our eyes. the village honour Anzac at Mont St Quentin. The He was held under charge a Soldier Settler block at on June 6, 1961. His life and
All the time there is the Day in recognition of their German defenders were lat- for four days before be- Lemnos. He was one of his service should never be
drawn-out whine and nerve- town being liberated. Bill er found to be hand-picked ing severely reprimanded that area’s original settlers forgotten.
shattering crash of the shells. Gorey was serving with the troops who fought to the by Major W.V. Jardine and and his name appears on a  The News would like to thank
Sometimes they come singly 21st Battalion during this death. Bill Gorey completed docked 39 days’ pay. 1924 petition to the Educa- Michael Gorey for his assistance
along the trench, and some- battle. his service in Britain. Bill departed for Australia tion Department seeking in compiling this feature.

Edward Harold Gorey (Ned), Charles Edward Gorey engineers. It was hard work ing to paralysis and dis-
the second youngest of Edward (left) was born at Pan- and very dangerous. charged as the disability
and Sophia’s seven children, noomilloo in the Shire of He embarked from Syd- was permanent.
was born at Corop on August Echuca on September 18, ney aboard the Warilda on Charles attended a wel-
16, 1888. 1878. The place name of May 22, 1916 arriving in come party with his broth-
The family moved to what his birth does not survive Plymouth on July 18. He er Bill on Friday, July 11,
is today known as Reedy Lake on maps today, but is situ- proceeded to France on 1918 at Grahamvale.
near Whroo in 1890 and Ned at- ated near Echuca. August 29 and was “taken Mr Roxburgh, repre-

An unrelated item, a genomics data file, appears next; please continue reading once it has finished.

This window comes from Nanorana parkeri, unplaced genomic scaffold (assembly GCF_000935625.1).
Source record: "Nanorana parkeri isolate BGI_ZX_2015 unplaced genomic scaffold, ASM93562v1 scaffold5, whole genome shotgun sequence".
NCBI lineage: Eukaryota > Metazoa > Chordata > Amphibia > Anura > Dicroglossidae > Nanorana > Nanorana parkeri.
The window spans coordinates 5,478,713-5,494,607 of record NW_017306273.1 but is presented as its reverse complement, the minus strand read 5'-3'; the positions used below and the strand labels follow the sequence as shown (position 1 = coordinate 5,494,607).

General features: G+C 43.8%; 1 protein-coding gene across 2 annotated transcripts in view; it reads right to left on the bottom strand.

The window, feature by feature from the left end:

tended the nearby Angustown Charles was nicknamed on strength” with the 1st senting the Shepparton
State School that was provided Boney by his brothers Australian Tunnelling Co Fathers’ Association, was
for the children of local farmers and sisters, presumably on September 30. reported in the The News
and sawmill employees. because of his angular He sustained several in- as saying he hoped aid
Ned formally enlisted at Mel- frame. juries, the first of which would be extended to all
bourne to serve in the First
Until the 1908 electoral was a dislocated shoulder the Grahamvale soldiers
World War on March 26, 1917
roll he is recorded as be- that plagued him for at in need of it “for too much
when he was 28 years and seven
ing a farmer of Whroo but least several months. could not be done for such
around this time he moved He rejoined his company men”.
His occupation at the time
to Queensland when he at Rouelles on June 12 and Charles was rarely seen
was described as cook. He gave
enlisted to serve with the was severely wounded by by his relatives, although
his permanent address as be-
4th Tunnelling Co on De- shell fire to the neck and he did make several visits
ing Shepparton and his father’s
cember 7, 1915 at Bris- left arm at Ypres on Sep- to his brother Bill at Shep-
name as next of kin. Curiously,